Like most Americans, I first became familiar with the wu xia style of Chinese martial arts film in 2000, with the release of “Crouching Tiger, Hidden Dragon.” Ang Lee’s highly successful and Oscar-beloved epic kicked off a series of wu xia pictures marketed to international audiences including “Hero,” “House of Flying Daggers,” and “Curse of the Golden Flower” (all three directed by Zhang Yimou). I loved these movies growing up for their over-the-top plotlines, wildly entertaining action sequences and lush art direction. “Crouching Tiger” was the first subtitled movie I saw in the theater, and it set me off into foreign films as an intrepid 11-year-old. Yet the handful of these period action flicks that made it to the US in the early 2000s is hardly the whole story.
This year’s New York Asian Film Festival has a special wu xia focus, featuring six films ranging from new releases back to the early 1980s. The genre itself is much older, with films dating back to the 1920s and a roots in literature as old as the youxia stories of the Han Dynasty. The modern form, however, really didn’t come into its own until 1983 with Tsui Hark’s landmark film “Zu: Warriors from Magic Mountain.” The first to use advanced special effects, inspired by American action films of the time, Hark brought bravura effects filmmaking into an already florid genre. For his work, NYAFF is honoring him with the Star Asia Award and showing four of his films: “Zu,” “Dragon Inn” (1992), “The Blade” (1995), and “Detective Dee and the Mystery of the Phantom Flame” (2010).
A filmic journey through Hark’s films is a primer on the history of wu xia and its stylistic hallmarks. The surreal “Zu” is the kind of experience you simply can’t see coming, and it rocketed the Hong Kong film industry into the future. Hark brought in special effects engineers from the original “Star Wars” trilogy and “TRON” to create the strange and magical universe he needed for this trippy film. It’s indicative of the direction wu xia filmmaking would go in the coming years, both in its whimsy and its dedication to impressive visual fireworks. There are colored lights flying everywhere, clearly taken from the lightsabers of Lucas’s special effects epic, and everyone does a bit of obligatory martial arts flying. There’s even an aging hero with magic eyebrows that he uses to hold off the forces of evil. The film does seem a bit silly now, but for the most part it’s held up remarkably well and really puts the wu xia films of the last 30 years in context. This is a grand genre that lives for magnificent excess, in every aspect.
“Reign of Assassins,” not technically part of NYAFF’s wu xia focus but certainly part of the genre, is a wonderful example of that willingness to go gleefully over the top in both action sequences and narrative. Writer/director Su Chao-Bin, who will also be in town for the festival, has crafted a marvelous story that falls somewhere between “Kill Bill” and “Face/Off” (John Woo co-directed and produced “Reign”), but with even more intricacy and indulgence. These films are almost Shakespearean in their plotting, with absolutely ridiculous plot twists that somehow seem entirely reasonable in this weird and distant world. The story of “Reign of Assassins” loops around more times than you can count, and includes everything from magic ropes and water swords to face transplants. Yet at every successive absurd revelation, the mood of the film whips us up into the action and keeps us from getting lost. We find ourselves in awe rather than unconvinced confusion, floating in an enchanted and distant universe where anything can and does happen.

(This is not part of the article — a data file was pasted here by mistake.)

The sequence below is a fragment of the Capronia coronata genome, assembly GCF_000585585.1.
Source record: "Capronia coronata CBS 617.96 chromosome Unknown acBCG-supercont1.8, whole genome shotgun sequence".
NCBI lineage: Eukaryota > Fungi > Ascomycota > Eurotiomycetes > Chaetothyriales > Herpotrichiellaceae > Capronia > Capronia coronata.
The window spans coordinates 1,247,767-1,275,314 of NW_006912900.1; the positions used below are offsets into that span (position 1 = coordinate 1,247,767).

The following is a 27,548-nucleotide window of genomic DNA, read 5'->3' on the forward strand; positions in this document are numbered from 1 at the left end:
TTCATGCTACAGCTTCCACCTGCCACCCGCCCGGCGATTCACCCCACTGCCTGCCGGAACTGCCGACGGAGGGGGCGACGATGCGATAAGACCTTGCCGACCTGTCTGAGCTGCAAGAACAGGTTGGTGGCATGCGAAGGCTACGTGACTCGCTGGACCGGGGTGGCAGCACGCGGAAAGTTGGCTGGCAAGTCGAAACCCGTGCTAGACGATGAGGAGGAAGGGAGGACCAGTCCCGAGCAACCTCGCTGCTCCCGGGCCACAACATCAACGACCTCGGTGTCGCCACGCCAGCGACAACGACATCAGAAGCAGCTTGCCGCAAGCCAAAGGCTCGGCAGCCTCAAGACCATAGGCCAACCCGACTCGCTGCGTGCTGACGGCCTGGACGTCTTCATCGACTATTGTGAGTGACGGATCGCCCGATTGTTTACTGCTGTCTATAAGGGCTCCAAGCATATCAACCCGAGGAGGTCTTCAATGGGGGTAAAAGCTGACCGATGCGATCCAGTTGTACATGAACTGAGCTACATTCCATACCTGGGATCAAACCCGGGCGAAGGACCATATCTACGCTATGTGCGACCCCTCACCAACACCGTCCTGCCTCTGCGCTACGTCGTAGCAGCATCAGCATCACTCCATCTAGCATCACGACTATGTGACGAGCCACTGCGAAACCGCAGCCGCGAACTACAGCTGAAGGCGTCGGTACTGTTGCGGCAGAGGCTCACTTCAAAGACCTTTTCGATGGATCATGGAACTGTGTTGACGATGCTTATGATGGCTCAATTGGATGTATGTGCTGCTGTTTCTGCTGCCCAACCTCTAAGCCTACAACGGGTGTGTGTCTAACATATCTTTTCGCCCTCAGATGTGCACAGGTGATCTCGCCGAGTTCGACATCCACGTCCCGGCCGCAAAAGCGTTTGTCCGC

Perhaps no one understands how to visually construct such a milieu as well as Hark himself. The man pioneered the genre in 1983, and is now in post-production on “The Flying Swords of Dragon Gate” which will be the first ever 3D wu xia film. You can see the most recent success of his extraordinary eye in “Detective Dee: The Mystery of the Phantom Flame.” The film, which won Hark Best Director at the Hong Kong Film Awards, is the most visually stunning in the focus. Andy Lau plays Dee, an exiled detective recalled by Empress Wu (Carina Lau) to solve the mysterious murders of a number of bureaucrats who have spontaneously combusted. The intrigue grows, involving the palace chaplain (who speaks through a beautiful stag), the head of the Empress’s personal guard and the many officials who are eager to topple the new monarch. Never hard to follow, Hark’s mastery of narrative intricacy has come a long way since the ground-breaking but confusing “Zu.”
Alongside the narrative is the breathtaking assortment of visuals, every sequence beautifully decorated and photographed. The costumes are stunning, especially the Empress’s series of increasingly glorious hats, and the locations become more and more extraordinary as the film progresses. There’s the lushly decorated palace, an underground black market city, a hidden monastery in the mountains and the eventual coronation of the Empress in the shadow of her massive, newly constructed monument. Firing on all cylinders, “Detective Dee” is a brilliant feat of directorial juggling. Hark’s ability to orchestrate the massive scope, dazzling action sequences and convoluted narratives of the genre make him more than worthy of the fest’s Star Asia Award.
NYAFF runs July 1st-14th at the Film Society of Lincoln Center.
Tsui Hark’s films and “Reign of Assassins” will be playing July 9th-11th.